I just saw this piece in the weekly print edition of the Christian Science Monitor. It's a great overview of a lot of the offerings out there. In Your idea, "printed" in 3-D, Jesse Emspak writes:
At its heart, this style of "rapid prototyping" relies on a simple concept: building an object one cross section at a time, similar to laying down LEGO bricks to make a larger shape.
The field is still very young, says Scott Harmon, vice president of business development at Z Corporation. Several companies make these three-dimensional printers, the cheapest of which sells for about $10,000.
The products they mention are priced out of reach for most of us, but there is an offering they didn't mention, the MakerBot CupCake CNC, a cheap ($750) rapid prototyper that you can build yourself.
DIY rapid prototyping has come a long way: both Fab@Home and RepRap promise inexpensive rapid prototyping, and are open source hardware designs. They've largely delivered on their promise, in that if you want one, and have the time and/or money, you can get one (there are many tradeoffs in time/cost, depending on where you fall on the spectrum between building one yourself or buying a finished product).
MakerBot is a little different; it's the first of these open source hardware projects that I think is likely to become somewhat mainstream, in that I predict many of us will either soon know someone who has one, or live near a Hackerspace that has one.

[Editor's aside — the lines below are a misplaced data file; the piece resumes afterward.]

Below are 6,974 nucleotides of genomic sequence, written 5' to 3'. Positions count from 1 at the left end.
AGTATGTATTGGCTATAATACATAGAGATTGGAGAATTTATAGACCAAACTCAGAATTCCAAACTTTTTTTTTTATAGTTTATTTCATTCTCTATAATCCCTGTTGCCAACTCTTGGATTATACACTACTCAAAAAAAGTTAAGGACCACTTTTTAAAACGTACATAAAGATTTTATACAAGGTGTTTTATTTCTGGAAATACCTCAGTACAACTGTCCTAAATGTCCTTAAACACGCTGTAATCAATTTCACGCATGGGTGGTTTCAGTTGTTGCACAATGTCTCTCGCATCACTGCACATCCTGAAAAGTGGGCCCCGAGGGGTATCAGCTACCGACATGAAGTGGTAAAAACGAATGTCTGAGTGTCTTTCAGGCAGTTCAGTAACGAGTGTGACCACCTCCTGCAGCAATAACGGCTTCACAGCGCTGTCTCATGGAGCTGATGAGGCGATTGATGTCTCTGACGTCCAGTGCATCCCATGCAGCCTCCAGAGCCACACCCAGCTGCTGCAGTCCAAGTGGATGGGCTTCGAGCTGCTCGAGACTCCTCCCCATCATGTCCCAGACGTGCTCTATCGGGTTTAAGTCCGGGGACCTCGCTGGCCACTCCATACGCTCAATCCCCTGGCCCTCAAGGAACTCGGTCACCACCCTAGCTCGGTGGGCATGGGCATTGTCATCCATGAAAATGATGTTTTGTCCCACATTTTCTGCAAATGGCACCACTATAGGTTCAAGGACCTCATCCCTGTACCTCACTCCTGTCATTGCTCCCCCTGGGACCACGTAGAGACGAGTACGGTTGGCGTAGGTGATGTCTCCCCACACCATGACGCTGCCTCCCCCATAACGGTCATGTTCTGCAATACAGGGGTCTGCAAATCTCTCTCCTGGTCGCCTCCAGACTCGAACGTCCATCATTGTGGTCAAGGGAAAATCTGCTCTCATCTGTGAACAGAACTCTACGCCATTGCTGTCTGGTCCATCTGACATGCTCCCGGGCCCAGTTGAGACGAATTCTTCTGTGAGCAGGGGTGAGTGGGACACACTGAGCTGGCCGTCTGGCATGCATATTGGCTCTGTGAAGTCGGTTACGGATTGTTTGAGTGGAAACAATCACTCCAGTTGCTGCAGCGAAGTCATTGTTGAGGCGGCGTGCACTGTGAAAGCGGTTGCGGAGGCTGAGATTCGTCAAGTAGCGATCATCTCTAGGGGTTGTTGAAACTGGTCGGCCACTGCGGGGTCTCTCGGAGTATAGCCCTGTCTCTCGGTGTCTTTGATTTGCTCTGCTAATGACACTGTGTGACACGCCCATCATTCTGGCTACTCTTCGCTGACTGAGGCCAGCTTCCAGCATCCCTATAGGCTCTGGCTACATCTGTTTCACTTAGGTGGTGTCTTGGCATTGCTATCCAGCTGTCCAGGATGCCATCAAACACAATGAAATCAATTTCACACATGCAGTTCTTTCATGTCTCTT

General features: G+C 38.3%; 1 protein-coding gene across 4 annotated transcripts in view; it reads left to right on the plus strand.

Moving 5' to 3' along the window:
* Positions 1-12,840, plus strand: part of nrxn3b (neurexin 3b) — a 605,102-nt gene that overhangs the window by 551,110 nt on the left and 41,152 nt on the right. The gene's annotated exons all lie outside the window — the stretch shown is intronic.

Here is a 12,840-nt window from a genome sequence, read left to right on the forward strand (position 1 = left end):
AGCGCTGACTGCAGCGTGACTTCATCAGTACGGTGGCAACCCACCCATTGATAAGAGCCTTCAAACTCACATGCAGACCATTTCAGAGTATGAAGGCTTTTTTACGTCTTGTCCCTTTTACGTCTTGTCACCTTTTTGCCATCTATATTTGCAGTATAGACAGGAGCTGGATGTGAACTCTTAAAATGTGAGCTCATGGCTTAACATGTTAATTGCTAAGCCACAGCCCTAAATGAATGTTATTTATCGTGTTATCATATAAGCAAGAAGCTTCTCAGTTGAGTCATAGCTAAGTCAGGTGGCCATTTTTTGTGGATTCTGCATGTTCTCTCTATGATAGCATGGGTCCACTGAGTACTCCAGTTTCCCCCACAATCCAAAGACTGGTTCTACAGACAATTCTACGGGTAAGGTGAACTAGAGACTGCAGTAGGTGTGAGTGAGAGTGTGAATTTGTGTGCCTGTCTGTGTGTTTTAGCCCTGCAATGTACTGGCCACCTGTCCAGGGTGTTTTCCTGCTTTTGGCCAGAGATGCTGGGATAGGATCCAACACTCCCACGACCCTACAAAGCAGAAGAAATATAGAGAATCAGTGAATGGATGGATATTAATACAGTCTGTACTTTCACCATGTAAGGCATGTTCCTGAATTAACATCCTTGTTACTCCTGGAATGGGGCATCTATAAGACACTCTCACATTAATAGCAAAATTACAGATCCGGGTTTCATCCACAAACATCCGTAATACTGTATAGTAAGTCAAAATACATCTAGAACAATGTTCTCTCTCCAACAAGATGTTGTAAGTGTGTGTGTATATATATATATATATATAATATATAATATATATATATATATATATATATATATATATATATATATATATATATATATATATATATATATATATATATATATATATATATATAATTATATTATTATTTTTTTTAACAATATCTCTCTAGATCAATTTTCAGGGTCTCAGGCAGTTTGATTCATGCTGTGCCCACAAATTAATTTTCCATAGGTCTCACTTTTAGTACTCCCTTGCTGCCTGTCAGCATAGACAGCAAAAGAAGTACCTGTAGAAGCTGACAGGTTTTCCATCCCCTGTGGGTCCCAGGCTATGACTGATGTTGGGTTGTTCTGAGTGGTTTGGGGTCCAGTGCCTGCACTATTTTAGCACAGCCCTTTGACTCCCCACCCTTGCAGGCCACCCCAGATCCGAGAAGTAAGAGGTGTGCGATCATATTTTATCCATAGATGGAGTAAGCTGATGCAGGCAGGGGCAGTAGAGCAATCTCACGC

Here's why I think that: First of all, it's based on a solid design, the RepStrap, which is a variant of RepRap (RepRap is designed to be able to build itself; RepStrap is the design you build if you don't have access to a RepRap). Second, it's $750 for a kit that goes together easily. Third, it's supported by a community of freely shared 3D designs, Thingiverse. Finally, It looks great on your desk, and has lots of nice touches. For example, blue LEDs light it from within, and the printing platform fluoresces under them.
So if you've got $750, a weekend to build your MakerBot, you can put a 3D printer on your desktop and start downloading and printing out designs from Thingiverse, as well as designs of your own.
MakerBot can't make things as big as the expensive commercial printers can, and the output is not as fine-detailed, but if you can't wait for the future to get here, get one for yourself or your hacker space.